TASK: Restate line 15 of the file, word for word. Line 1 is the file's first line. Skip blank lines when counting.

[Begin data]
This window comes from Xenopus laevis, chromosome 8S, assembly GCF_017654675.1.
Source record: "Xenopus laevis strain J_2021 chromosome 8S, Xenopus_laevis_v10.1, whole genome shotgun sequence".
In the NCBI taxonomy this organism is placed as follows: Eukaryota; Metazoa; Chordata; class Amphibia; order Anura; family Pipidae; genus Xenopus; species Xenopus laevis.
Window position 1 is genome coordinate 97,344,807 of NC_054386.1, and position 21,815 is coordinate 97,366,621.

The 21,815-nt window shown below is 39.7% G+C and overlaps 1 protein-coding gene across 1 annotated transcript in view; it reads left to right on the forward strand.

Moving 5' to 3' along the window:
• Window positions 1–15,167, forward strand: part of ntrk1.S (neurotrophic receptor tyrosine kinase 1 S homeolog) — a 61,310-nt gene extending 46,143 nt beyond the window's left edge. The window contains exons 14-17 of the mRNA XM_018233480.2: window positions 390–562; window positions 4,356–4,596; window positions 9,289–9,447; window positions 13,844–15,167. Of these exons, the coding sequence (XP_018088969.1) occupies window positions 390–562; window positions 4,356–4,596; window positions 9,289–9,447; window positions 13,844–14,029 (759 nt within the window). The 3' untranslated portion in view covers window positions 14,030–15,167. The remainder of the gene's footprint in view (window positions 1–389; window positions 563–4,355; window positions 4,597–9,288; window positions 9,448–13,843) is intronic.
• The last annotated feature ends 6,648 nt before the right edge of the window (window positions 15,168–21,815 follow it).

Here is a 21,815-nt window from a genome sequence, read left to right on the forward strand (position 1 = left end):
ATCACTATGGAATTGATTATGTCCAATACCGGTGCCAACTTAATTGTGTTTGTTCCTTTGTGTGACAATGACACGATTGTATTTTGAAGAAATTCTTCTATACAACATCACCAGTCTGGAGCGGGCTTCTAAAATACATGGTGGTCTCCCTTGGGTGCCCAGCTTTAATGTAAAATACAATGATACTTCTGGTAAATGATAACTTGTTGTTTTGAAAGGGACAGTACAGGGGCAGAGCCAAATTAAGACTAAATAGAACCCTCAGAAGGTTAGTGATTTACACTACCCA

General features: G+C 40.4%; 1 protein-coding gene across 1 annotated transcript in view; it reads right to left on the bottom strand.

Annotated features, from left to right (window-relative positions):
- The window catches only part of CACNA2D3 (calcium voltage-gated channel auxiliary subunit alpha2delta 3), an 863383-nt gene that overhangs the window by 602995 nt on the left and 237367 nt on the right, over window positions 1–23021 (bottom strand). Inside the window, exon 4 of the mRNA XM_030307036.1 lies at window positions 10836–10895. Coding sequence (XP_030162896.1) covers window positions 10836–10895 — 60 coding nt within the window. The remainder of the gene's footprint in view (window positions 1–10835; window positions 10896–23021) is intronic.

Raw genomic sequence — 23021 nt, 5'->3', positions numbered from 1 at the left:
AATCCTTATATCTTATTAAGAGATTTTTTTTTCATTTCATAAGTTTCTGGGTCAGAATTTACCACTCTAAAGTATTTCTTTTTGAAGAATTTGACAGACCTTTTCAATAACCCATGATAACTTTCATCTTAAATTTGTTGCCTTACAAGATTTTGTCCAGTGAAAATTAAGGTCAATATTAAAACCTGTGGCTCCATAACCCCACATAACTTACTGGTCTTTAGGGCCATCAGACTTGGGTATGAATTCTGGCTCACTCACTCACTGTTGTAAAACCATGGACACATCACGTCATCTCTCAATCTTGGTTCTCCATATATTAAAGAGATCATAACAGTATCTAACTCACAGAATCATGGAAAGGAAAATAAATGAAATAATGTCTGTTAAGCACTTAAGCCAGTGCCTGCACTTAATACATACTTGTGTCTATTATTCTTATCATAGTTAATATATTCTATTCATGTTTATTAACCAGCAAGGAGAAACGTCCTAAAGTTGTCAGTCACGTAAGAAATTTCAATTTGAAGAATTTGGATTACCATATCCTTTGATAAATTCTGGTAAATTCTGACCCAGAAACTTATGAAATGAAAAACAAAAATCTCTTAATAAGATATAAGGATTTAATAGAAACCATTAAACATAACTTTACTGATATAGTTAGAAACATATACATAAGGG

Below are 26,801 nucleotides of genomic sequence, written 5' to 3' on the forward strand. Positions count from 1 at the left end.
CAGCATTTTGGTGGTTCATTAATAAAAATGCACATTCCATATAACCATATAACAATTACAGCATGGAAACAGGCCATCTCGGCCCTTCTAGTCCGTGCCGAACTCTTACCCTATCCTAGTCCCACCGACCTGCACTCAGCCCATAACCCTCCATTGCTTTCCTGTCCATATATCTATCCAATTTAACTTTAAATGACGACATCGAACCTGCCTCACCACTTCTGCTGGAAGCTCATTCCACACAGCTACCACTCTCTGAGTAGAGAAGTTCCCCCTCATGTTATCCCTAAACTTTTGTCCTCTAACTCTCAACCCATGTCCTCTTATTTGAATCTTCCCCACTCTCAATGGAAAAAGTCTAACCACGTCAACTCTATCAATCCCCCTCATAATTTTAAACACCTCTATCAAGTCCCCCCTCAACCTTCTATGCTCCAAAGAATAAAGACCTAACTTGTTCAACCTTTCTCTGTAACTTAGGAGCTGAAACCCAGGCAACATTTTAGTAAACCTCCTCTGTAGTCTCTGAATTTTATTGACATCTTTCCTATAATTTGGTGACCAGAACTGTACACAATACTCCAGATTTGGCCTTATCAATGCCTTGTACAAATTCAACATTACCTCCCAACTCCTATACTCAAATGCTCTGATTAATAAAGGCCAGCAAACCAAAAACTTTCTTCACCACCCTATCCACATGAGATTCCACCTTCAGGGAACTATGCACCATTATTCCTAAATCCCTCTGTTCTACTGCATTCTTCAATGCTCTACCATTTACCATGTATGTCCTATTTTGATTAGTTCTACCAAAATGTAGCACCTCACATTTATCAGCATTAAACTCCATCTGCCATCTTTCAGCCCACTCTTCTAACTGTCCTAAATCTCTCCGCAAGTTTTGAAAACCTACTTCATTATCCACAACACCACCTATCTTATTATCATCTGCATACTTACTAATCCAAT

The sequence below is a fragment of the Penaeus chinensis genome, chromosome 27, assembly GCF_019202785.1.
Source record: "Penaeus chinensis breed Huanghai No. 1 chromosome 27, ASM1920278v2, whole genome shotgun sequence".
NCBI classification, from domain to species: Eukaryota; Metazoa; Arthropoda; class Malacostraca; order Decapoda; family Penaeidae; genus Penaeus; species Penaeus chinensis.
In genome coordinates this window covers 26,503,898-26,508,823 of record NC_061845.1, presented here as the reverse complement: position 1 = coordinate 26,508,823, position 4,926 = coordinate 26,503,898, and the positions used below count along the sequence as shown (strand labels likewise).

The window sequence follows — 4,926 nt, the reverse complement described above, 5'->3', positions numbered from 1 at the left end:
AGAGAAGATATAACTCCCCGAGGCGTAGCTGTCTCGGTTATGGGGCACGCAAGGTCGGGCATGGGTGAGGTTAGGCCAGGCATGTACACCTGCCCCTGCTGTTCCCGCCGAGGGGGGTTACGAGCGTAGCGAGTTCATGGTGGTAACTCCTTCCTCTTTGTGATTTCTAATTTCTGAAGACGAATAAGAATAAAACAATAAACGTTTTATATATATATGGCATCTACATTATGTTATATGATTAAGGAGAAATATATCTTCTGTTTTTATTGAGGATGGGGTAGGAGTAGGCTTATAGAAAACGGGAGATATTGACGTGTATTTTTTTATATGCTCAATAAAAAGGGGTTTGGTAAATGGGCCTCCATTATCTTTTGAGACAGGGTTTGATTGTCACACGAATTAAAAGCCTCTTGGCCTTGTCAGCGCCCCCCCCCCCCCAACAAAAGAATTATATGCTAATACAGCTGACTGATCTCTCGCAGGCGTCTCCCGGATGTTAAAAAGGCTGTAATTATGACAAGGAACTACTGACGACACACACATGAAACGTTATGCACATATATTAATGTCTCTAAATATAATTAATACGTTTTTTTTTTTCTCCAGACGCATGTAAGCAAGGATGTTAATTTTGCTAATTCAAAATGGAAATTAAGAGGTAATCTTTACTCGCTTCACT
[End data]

AATCCTTATATCTTATTAAGAGATTTTTTTTTCATTTCATAAGTTTCTGGGTCAGAATTTACCACTCTAAAGTATTTCTTTTTGAAGAATTTGACAGACCTTTTCAATAACCCATGATAACTTTCATCTTAAATTTGTTGCCTTACAAGATTTTGTCCAGTGAAAATTAAGGTCAATATTAAAACCTGTGGCTCCATAACCCCACATAACTTACTGGTCTTTAGGGCCATCAGACTTGGGTATGAATTCTGGCTCACTCACTCACTGTTGTAAAACCATGGACACATCACGTCATCTCTCAATCTTGGTTCTCCATATATTAAAGAGATCATAACAGTATCTAACTCACAGAATCATGGAAAGGAAAATAAATGAAATAATGTCTGTTAAGCACTTAAGCCAGTGCCTGCACTTAATACATACTTGTGTCTATTATTCTTATCATAGTTAATATATTCTATTCATGTTTATTAACCAGCAAGGAGAAACGTCCTAAAGTTGTCAGTCACGTAAGAAATTTCAATTTGAAGAATTTGGATTACCATATCCTTTGATAAATTCTGGTAAATTCTGACCCAGAAACTTATGAAATGAAAAACAAAAATCTCTTAATAAGATATAAGGATTTAATAGAAACCATTAAACATAACTTTACTGATATAGTTAGAAACATATACATAAGGG